Long Running API Requests And Differential API Responses

I am shifting my long running API operations from a PHP / EC2 based implementation to a more efficient Node.js / Lambda based solution, and I promised James Higginbotham (@launchany) that I’d share a breakdown of my process with him a month or so back. I’m running 100+, to bursts of 1000+ long running API requests for a variety of purposes, and it helps me to tell the narrative behind my code, introducing some coherence into the why and how of what I’m doing, while also sharing with others along the way. I had covered my earlier process a little bit in a story a few months ago, but as I was migrating the process, I wanted to further flesh out, and make sure I wasn’t mad.

The base building block of each long running API request I am making is HTTP. The only difference between these API requests, and any others I am making on a daily basis, is that they are long running–I am keeping them alive for seconds, minutes, and historically hours. My previous version of this work ran as long running server side jobs using PHP, which I monitored and kept alive as long as I possibly could. My next generation scripts will have a limit of 5 minutes per API request, because of constraints imposed by Lambda, but I am actually find this to be a positive constraint, and something that will be helping me orchestrate my long running API requests more efficiently–making them work on a schedule, and respond to events.

Ok, so why am I running these API calls? A variety of reasons. I’m monitoring a Github repository, waiting for changes. I’m monitoring someone’s Twitter account, or a specific Tweet, looking for a change, like a follow, favorite, or retweet. Maybe I’m wanting to know when someone asks a new question about Kafka on Stack Overflow, or Reddit. Maybe I’m wanting to understand the change schedule for a financial markets API over the course of a week. No matter the reason, they are all granular level events that are occurring across publicly available APIs that I am using to keep an eye on what is happening across the API sector. Ideally all of these API platforms would have webhook solutions that would allow for me to define and subscribe to specific events that occur via their platform, but they don’t–so I am doing it from the outside-in, augmenting their platform with some externally event-driven architecture.

An essential ingredient in what I am doing is Streamdata.io. Which provides me a way to proxy any existing JSON API, and turn into a long running / streaming API connection using Server-Sent Events (SSE). Another essential ingredient of this is that I can choose to get my responses as JSON PATCH, which only sends me what has changed after the initial API response comes over the pipes. I don’t receive any data, unless something has changed, so I can proxy Github, Twitter, Stack Overflow, Reddit, and other APIs, and tailor my code to just respond to the differential updates I receive with each incremental update. I can PATCH the update to my initial response, but more importantly I can take some action based upon the incremental change, triggering an event, sending a webhook, or any other action I need based upon the change in the API space time continuum I am looking for.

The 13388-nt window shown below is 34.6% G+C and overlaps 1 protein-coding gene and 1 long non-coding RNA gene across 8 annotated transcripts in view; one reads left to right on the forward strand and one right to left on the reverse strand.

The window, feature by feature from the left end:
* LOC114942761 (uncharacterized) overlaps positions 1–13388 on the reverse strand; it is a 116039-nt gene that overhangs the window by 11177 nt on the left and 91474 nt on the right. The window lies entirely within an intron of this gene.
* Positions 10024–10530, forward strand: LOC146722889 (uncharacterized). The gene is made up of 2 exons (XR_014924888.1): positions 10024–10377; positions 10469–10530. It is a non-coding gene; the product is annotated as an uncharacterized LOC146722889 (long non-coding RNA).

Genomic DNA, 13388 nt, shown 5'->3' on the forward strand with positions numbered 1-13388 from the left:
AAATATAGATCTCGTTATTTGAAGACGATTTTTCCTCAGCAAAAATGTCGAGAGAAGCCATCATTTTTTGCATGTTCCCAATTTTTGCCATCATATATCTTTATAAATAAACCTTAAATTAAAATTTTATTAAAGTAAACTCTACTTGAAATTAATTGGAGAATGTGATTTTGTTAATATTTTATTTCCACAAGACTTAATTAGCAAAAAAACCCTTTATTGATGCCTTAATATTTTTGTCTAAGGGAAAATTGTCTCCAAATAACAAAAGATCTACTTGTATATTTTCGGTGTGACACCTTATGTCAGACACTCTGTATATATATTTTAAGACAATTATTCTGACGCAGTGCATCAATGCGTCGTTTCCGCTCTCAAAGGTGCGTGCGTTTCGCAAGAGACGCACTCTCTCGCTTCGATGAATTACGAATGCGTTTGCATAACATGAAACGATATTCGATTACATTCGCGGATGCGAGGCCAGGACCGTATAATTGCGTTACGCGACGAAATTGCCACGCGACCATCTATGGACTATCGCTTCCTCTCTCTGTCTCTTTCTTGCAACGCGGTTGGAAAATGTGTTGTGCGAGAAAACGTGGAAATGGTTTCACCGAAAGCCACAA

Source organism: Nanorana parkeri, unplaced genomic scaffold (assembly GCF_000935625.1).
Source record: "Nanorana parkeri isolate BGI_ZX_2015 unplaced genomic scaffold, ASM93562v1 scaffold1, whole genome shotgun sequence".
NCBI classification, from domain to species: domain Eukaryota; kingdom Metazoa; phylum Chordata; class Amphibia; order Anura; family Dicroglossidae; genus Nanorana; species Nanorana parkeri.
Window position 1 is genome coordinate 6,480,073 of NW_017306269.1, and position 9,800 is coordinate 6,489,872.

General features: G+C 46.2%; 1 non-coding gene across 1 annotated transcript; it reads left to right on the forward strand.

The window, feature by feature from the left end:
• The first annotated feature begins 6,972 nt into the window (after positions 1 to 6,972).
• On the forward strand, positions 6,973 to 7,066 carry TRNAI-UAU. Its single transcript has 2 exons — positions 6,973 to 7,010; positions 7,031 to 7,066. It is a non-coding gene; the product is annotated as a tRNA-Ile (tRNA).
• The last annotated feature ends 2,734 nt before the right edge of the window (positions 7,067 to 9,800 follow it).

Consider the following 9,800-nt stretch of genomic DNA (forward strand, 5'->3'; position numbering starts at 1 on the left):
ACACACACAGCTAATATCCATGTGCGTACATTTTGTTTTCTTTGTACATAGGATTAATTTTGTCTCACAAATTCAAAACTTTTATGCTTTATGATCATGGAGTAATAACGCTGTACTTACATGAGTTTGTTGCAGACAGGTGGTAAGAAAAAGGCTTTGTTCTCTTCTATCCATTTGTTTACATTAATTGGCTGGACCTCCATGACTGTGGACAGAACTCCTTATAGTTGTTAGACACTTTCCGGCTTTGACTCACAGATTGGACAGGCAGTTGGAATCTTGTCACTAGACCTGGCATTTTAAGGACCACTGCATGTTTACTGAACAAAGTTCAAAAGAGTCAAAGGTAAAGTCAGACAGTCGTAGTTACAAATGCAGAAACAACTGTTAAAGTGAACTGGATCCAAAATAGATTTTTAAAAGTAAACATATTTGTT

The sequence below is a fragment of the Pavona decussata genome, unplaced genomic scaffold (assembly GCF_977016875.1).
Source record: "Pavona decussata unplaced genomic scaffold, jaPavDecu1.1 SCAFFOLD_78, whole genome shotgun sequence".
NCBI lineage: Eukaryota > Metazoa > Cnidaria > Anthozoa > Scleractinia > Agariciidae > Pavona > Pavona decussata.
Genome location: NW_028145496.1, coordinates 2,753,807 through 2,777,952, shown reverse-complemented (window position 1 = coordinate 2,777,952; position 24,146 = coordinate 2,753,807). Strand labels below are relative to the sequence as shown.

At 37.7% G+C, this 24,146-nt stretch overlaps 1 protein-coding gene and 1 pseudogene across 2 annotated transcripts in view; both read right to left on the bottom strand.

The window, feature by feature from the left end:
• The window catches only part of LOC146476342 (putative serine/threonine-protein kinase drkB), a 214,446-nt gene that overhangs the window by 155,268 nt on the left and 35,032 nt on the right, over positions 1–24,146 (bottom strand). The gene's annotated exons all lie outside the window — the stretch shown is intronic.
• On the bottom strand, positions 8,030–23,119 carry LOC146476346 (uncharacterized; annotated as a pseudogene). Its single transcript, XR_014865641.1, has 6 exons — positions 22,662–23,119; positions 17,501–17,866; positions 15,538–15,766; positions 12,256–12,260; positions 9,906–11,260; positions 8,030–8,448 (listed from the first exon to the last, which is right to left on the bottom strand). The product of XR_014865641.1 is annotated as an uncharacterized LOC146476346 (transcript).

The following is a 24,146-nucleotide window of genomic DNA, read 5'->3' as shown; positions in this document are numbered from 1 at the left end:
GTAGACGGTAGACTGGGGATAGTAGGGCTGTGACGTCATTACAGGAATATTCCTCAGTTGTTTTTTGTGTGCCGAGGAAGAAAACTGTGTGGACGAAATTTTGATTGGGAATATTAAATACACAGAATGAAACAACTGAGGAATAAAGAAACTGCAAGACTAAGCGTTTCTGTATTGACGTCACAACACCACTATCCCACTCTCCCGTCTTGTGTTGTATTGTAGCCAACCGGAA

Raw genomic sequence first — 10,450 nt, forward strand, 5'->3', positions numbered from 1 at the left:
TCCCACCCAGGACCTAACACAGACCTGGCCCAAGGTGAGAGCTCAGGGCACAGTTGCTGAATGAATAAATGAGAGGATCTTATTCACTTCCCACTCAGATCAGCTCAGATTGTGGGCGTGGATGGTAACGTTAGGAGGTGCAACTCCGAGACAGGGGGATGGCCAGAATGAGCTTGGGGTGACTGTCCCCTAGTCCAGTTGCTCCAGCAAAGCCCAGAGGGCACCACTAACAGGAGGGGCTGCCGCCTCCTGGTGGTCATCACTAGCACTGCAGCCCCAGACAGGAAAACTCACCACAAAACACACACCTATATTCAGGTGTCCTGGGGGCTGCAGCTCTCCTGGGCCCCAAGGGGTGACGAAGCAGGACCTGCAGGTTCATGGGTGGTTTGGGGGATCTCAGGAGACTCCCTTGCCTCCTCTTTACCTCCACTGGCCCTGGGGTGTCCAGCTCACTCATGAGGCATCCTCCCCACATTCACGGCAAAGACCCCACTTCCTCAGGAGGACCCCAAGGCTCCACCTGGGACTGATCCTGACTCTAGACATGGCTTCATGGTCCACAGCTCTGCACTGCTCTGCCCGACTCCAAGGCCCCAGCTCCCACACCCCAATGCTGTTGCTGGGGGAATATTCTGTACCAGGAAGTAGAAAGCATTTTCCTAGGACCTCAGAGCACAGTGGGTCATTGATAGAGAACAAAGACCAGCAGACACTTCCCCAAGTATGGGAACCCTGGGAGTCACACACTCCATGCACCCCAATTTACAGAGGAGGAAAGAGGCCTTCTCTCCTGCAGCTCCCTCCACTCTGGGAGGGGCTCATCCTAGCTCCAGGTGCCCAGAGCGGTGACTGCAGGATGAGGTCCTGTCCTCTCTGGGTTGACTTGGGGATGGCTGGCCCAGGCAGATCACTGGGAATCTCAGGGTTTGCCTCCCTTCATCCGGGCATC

My previous scripts would get deployed individually, and kept alive for as long as I directed the jobs manager. It was kind of a one size fits all approach, however now that I’m using Lambda, each script will run for 5 minutes when triggered, and then I can schedule to run again every 5 minutes–repeating the cycle for as long as I need, based upon what I’m trying to accomplish. However, now I can trigger each long running API request based upon a schedule, or based upon other events I’m defining, leveraging AWS Cloudwatch as the logging mechanism, and AWS Cloudwatch Events as the event-driven layer. I am auto-generating each Node.js Lambda script using OpenAPI definitions for each API, with a separate environment layer driving authentication, and then triggering, running, and scaling the API streams as I need, updating my AWS S3 Lake(s) and AWS RDS databases, and pushing other webhook or notifications as I need.

I am relying heavily on Streamdata.io for the long running / streaming layer on top of any existing JSON API, as well as doing the differential heavy lifting. Every time I trigger a long running API request, I’ll have to do a diff between it’s initial response, and the previous one, but every incremental update for the next 4:59 is handled by Streamdata.io. Then AWS Lambda is doing the rest of the triggering, scaling, logging, scheduling, and event management in a way more efficient way than I was previously with my long running PHP scripts running as background jobs on a Linux EC2 server. It is a significant step up in efficiency and scalability for me, allowing me to layer on an event-driven layer on top of existing 3rd party API infrastructure I am depending on to keep me informed of what is going on, and keep my network of API Evangelist research moving forward.